* Helen Kelly: Her Life by Rebecca Macfie (Awa Press)

Come Back to Mona Vale: Life and Death in a Christchurch Mansion by Alexander McKinnon (Otago University Press)

Enough Horizon: The Life and Work of Blanche Baughan by Carol Markwell (The Cuba Press)

* From the Centre: A Writer’s Life by Patricia Grace (Penguin, Penguin Random House)

He Kupu Taurangi: Treaty Settlements and the Future of Aotearoa New Zealand by Christopher Finlayson and James Christmas (Huia Publishers)

* Bloody Woman by Lana Lopesi (Bridget Williams Books)

The Alarmist: Fifty Years Measuring Climate Change by Dave Lowe (Te Herenga Waka University Press)

* Voices from the New Zealand Wars | He Reo nō ngā Pakanga o Aotearoa by Vincent O’Malley (Bridget Williams Books)


* She’s a Killer by Kirsten McDougall (Te Herenga Waka University Press)

*Everything Changes by Stephanie Johnson (Vintage, Penguin Random House)

Aljce in Therapy Land by Alice Tawhai (Lawrence & Gibson)

A Good Winter by Gigi Fenster (Text Publishing)

* Loop Tracks by Sue Orr (Te Herenga Waka University Press)

* Unsheltered by Clare Moleta (Scribner Australia, Simon & Schuster)

Entanglement by Bryan Walpert (Mākaro Press)

* Kurangaituku by Whiti Hereaka (Huia Publishers)

The Pink Jumpsuit: Short Fictions, Tall Truths by Emma Neale (Quentin Wilson Publishing)

Greta & Valdin by Rebecca K Reilly (Te Herenga Waka University Press)


* Shifting Grounds: Deep Histories of Tāmaki Makaurau Auckland by Lucy Mackintosh (Bridget Williams Books)

Te Puna Waiora: The Distinguished Weavers of Te Kāhui Whiritoi by Ngāhuia Te Awekōtuku, Donna Campbell, Awhina Tamarapa and Nathan Pōhio (Christchurch Art Gallery Te Puna o Waiwhetū)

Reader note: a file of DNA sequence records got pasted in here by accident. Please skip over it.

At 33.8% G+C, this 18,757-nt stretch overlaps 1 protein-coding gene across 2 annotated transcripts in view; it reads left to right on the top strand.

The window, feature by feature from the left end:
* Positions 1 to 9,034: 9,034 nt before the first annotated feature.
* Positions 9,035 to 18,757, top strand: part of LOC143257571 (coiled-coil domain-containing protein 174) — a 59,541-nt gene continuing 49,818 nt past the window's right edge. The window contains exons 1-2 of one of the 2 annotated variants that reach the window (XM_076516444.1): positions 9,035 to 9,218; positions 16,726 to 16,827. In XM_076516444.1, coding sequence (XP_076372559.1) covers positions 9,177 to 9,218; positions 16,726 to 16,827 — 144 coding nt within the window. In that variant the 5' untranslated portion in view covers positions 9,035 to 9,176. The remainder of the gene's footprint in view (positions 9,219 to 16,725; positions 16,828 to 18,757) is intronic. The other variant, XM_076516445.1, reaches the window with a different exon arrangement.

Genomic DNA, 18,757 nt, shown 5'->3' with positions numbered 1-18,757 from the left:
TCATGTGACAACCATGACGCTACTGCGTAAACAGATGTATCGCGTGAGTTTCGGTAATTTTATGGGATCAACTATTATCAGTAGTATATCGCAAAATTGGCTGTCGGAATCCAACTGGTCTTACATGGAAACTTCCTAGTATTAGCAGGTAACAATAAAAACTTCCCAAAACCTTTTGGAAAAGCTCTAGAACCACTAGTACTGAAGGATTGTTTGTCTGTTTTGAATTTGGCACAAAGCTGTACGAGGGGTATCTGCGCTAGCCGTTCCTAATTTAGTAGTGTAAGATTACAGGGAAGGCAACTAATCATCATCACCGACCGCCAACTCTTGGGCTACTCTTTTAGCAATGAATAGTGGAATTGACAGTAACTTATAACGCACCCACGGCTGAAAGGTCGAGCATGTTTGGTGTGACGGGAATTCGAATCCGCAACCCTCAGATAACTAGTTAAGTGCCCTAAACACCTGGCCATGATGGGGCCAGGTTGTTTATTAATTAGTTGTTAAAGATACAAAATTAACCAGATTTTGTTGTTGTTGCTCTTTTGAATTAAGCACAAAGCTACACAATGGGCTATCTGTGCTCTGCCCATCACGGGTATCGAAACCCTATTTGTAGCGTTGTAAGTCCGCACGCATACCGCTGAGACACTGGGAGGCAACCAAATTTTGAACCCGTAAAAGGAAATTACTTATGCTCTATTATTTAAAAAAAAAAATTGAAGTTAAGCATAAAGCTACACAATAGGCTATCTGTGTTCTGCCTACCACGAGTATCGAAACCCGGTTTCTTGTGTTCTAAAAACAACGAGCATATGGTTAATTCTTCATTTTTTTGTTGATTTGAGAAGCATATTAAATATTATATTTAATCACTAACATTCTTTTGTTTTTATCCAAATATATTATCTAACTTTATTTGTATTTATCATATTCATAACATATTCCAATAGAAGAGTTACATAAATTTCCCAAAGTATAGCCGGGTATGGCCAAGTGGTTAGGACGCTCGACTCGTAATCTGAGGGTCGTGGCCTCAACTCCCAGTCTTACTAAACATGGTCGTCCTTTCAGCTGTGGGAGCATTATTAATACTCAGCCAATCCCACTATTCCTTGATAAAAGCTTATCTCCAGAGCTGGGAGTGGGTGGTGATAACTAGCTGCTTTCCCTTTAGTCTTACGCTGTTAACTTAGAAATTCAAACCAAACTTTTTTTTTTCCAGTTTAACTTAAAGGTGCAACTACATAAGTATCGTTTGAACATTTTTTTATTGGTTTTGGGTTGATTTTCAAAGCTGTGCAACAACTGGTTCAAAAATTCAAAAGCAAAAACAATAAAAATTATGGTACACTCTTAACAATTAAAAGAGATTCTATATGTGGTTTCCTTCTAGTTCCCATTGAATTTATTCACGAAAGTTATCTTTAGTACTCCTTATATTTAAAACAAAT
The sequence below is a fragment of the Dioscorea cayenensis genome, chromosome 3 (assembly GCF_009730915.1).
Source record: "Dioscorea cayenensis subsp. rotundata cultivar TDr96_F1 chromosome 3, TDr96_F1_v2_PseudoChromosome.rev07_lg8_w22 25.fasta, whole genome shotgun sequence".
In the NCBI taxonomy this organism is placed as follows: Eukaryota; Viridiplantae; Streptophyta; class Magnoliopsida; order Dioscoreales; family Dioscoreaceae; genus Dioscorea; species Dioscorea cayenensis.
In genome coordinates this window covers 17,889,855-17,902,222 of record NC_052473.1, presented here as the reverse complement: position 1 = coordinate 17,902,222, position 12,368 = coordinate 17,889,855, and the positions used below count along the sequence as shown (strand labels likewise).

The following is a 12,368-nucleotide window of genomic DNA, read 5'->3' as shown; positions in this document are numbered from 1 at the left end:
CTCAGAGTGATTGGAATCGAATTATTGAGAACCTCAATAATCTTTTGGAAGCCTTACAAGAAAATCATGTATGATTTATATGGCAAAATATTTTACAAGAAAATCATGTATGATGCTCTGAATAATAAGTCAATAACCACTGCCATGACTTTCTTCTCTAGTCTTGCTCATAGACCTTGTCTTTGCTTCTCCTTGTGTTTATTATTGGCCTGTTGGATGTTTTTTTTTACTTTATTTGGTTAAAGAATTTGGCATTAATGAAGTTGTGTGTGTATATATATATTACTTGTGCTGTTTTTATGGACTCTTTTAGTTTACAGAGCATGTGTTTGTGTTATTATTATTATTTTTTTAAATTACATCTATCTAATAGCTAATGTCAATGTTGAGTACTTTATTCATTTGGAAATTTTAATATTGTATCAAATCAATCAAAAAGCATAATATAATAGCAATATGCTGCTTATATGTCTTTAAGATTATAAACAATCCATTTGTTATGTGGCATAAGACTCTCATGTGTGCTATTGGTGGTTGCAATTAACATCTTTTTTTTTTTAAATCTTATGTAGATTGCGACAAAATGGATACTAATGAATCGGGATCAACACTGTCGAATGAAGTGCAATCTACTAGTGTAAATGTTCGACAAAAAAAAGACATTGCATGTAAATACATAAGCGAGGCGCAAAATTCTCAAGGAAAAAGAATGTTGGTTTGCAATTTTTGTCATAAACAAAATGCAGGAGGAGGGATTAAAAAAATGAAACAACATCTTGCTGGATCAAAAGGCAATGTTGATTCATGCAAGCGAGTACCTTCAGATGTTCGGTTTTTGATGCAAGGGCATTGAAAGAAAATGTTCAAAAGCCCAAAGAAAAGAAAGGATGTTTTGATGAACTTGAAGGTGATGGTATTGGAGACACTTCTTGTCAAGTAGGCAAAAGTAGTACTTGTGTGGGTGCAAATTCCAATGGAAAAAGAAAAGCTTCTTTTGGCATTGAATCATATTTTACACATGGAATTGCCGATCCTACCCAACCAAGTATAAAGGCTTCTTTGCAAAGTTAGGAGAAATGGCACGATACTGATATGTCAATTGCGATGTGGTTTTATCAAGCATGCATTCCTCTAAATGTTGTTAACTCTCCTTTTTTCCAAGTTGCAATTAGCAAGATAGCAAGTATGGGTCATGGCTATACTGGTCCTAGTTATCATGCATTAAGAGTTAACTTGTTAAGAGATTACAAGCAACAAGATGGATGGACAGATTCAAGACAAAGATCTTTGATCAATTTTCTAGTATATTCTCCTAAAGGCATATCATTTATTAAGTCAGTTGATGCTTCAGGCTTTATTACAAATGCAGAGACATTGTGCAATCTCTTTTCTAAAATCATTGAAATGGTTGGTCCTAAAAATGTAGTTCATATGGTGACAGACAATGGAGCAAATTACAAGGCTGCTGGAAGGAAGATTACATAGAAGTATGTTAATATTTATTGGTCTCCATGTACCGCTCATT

* Conversātiō: In the Company of Bees by Anne Noble with Zara Stanhope and Anna Brown (Massey University Press)

Dressed: Fashionable Dress in Aotearoa New Zealand 1840 to 1910 by Claire Regnault (Te Papa Press)

* Hei Taonga mā ngā Uri Whakatipu | Treasures for the Rising Generation: The Dominion Museum Ethnological Expeditions 1919–1923 edited by Wayne Ngata, Anne Salmond, Natalie Robertson, Amiria Salmond, Monty Soutar, Billie Lythberg, James Schuster and Conal McCarthy et al (Te Papa Press)

Joanna Margaret Paul: Imagined in the Context of a Room by Lauren Gutsell, Lucy Hammonds and Greg Donson (Dunedin Public Art Gallery)

* NUKU: Stories of 100 Indigenous Women by Qiane Matata-Sipu (QIANE+co)

He Ringatoi o ngā Tūpuna: Isaac Coates and his Māori Portraits by Hilary and John Mitchell (Potton & Burton)

Bill Hammond: Across the Evening Sky by Peter Vangioni with Tony de Lautour, Rachael King, Nic Low, Paul Scofield and Ariana Tikao (Christchurch Art Gallery Te Puna o Waiwhetū)

* The Architect and the Artists: Hackshaw, McCahon, Dibble by Bridget Hackshaw (Massey University Press)


* Rangikura by Tayi Tibble (Te Herenga Waka University Press)

Bird Collector by Alison Glenny (Compound Press)

* Sleeping with Stones by Serie Barford (Anahera Press)

Ghosts by Siobhan Harvey (Otago University Press)

* The Sea Walks into a Wall by Anne Kennedy (Auckland University Press)

* Party Legend by Sam Duckor-Jones (Te Herenga Waka University Press)

Tumble by Joanna Preston (Otago University Press)

Sea-light by Dinah Hawken (Te Herenga Waka University Press)

Whai by Nicole Titihuia Hawkins (We Are Babies Press)

* Tōku Pāpā by Ruby Solly (Te Herenga Waka University Press)

Steve Braunias is the literary editor of Newsroom's books section ReadingRoom, a noted writer at the NZ Herald, and the author of 10 books.